9 Reasons You’ll Love Grenada Right Now
The Caribbean country of Grenada is seeing a strong surge of tourists and cruise ships these days. Why? The sunny skies and laid-back ambiance are givens, but there’s so much more to embrace.
Here are 9 reasons for you to love the legendary “Spice Isle” right now:
(Many thanks to Mount Cinnamon Resort and Beach Club and the Grenada Tourism Authority for hosting my visit!)
* Bedazzling Beaches. The three islands that make up the country–Grenada, Carriacou and Petite Martinique–are rimmed with more than 50 beaches. Some are marked by white sand and some by black sand. Others are stony. All are public, but you need a boat to reach the more remote ones. Most glorious and often photographed is Grand Anse Beach, a graceful two-mile curve of powdery white sand that merges into sapphire waters. Book your stay at Mount Cinnamon Resort and Beach Club, and you’re just footsteps away.
* Captivating Cuisine. The culinary scene is rich in gastronomic resources and multinational influences. Grenada’s nickname is the “Spice Isle” for its abundance of nutmeg, cinnamon, allspice and other seasonings. Add these to fresh-caught seafood and locally grown fruits and vegetables, and you’ve got a distinctly Grenadian outlook on dining. Try the country’s celebratory dish–Oil Down, a hearty one-pot casserole of breadfruit, meat or poultry, callaloo (a spinach-like green), vegetables and, of course, spices.
* International Intrigue. From the first sighting in 1498 by Christopher Columbus, who called the island Concepción but didn’t step foot, to the U.S. military intervention commanded by then-President Ronald Regan in 1983, Grenada has a fascinating history. Visit the 18th Century stone forts that were alternately used by the French and British against each other during their battles for power.
* Wondrous Waterfalls. Grenada has several Instagrammable waterfalls, some more accessible than others. Annandale Waterfall is the easiest to reach. Follow the short paved path through a verdant botanical wonderland. A more challenging and hillier trek is the dirt trail leading to the Seven Sisters Falls in Grand Etang National Park and Forest Reserve. At both, you can take a refreshing dip in the pool at the bottom.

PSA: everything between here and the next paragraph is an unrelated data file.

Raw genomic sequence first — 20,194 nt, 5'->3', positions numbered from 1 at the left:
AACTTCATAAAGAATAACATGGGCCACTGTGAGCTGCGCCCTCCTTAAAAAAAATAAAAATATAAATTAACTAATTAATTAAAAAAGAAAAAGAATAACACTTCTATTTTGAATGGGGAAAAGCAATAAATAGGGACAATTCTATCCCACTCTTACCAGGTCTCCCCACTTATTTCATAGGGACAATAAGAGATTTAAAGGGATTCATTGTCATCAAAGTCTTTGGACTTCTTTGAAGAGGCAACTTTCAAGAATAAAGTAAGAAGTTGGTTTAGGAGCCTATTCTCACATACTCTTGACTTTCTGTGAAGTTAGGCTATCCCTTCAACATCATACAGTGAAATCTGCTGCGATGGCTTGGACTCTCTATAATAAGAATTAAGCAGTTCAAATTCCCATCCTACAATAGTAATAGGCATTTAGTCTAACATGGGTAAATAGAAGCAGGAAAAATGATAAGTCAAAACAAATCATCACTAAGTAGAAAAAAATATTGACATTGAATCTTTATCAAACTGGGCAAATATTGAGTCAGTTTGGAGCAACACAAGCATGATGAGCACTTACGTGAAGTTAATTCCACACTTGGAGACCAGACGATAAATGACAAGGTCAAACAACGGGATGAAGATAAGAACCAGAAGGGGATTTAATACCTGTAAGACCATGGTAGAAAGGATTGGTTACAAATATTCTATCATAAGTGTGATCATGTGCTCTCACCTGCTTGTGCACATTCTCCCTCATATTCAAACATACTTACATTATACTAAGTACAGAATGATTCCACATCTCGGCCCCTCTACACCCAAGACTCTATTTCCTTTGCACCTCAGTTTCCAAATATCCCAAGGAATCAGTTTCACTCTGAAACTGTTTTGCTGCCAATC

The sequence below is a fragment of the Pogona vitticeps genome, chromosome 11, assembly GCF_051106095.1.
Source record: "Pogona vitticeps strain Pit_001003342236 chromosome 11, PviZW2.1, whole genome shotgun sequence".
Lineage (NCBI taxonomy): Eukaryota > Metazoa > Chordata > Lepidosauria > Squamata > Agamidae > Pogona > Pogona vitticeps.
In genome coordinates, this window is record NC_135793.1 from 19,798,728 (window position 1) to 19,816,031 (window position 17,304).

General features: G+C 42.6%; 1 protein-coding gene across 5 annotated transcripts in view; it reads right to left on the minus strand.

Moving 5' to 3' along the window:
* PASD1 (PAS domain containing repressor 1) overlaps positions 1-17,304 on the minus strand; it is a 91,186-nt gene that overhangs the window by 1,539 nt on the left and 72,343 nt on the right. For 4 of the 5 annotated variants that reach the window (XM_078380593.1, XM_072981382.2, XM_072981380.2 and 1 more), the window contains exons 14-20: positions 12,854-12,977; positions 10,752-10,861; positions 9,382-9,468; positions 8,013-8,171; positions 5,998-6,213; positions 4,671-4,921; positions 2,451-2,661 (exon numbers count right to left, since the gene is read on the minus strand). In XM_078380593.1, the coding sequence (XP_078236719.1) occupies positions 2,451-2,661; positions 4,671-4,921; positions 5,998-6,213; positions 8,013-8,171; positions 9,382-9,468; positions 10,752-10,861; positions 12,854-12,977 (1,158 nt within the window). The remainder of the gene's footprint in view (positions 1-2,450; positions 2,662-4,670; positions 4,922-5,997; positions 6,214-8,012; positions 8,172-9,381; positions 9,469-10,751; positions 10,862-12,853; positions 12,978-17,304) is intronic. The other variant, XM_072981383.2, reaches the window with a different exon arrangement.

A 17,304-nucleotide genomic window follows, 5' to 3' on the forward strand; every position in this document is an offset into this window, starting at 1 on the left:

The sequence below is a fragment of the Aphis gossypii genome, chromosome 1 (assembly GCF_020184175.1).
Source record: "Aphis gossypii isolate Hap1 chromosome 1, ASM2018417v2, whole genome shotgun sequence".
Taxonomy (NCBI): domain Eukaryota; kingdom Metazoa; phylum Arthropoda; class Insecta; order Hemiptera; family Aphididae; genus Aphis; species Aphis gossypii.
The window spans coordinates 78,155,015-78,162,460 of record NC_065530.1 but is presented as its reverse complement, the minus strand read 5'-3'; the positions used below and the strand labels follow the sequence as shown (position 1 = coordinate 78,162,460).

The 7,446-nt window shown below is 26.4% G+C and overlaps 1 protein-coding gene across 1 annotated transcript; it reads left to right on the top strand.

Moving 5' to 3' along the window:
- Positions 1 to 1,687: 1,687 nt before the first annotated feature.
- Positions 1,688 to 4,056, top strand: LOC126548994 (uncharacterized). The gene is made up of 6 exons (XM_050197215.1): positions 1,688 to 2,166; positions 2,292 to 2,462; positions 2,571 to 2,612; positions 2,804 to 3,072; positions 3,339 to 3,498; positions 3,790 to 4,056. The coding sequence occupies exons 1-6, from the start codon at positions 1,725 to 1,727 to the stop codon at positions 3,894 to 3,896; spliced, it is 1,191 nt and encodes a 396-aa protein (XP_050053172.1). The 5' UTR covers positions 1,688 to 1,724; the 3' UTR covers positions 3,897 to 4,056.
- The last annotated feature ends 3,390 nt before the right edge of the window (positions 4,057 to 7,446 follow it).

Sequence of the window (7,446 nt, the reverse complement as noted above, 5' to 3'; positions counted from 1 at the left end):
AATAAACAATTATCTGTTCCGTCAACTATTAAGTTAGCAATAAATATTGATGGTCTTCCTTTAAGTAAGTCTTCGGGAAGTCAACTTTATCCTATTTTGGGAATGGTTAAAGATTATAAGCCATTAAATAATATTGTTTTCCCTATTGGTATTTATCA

* Chic Craft Chocolate. For three centuries, Grenada has exported fine cacao to the world. More recently, entrepreneurial tree-to-bar chocolatiers are getting well-deserved acclaim. Their cocoa and chocolate are pure, organic and sustainable.
Tour the chocolate processing facilities at Belmont Estate, the oldest working plantation on Grenada, and sip a cup of the sweetest, chocolate-y-est hot cocoa you’ve ever had. Stop in at the House of Chocolate Grenada, a small museum and cafe where you can stock up on all local cocoa products.
Serious chocoholics should visit during the annual Grenada Chocolate Fest, a 9-day celebration that includes cooking classes, plantation tours, food and drink tastings, entertainment and more.
* Super Snorkeling. One of the most popular snorkeling sites is the Underwater Sculpture Park, a gallery of submerged concrete forms between 12 feet and 25 feet deep. Among them are a man riding a bicycle and another sitting at a desk and typewriter. Don’t miss the ring of two dozen children who are holding hands and peering outward into the unknown waters. Book an excursion with Savvy Sailing Tours.
* Underwater Exploration. Scuba divers find more than 30 sites–reefs, walls and shipwrecks–with great visibility. Experienced divers should check out the Bianca C, a 600-foot-long luxury cruise liner that went down in 1961 after an onboard explosion and fire. Now resting upright in 165 feet of water, it’s the region’s largest shipwreck and top-ranked by international dive enthusiasts.
* A Romance with Rum. Grenda is among the Caribbean’s top producers of the tropical intoxicant, which is made from sugar cane. Clarke’s Court is the country’s largest distillery, producing about 20 light, dark and flavored rums. The local favorite is called Pure White Rum.
River Antoine Estate has been operating since 1785, and its methods have changed little. A water wheel runs the presses that transform sugar cane into super-strong Rivers label rum.
* No Hurricanes. Well, not exactly NO hurricanes, but not many. Grenada is located south of the Caribbean hurricane belt, so the country typically is unscathed. The last one to hit was Hurricane Ivan in 2004, and it was bad. The monster storm devastated more than 80 percent of the country–but it has recovered better than ever.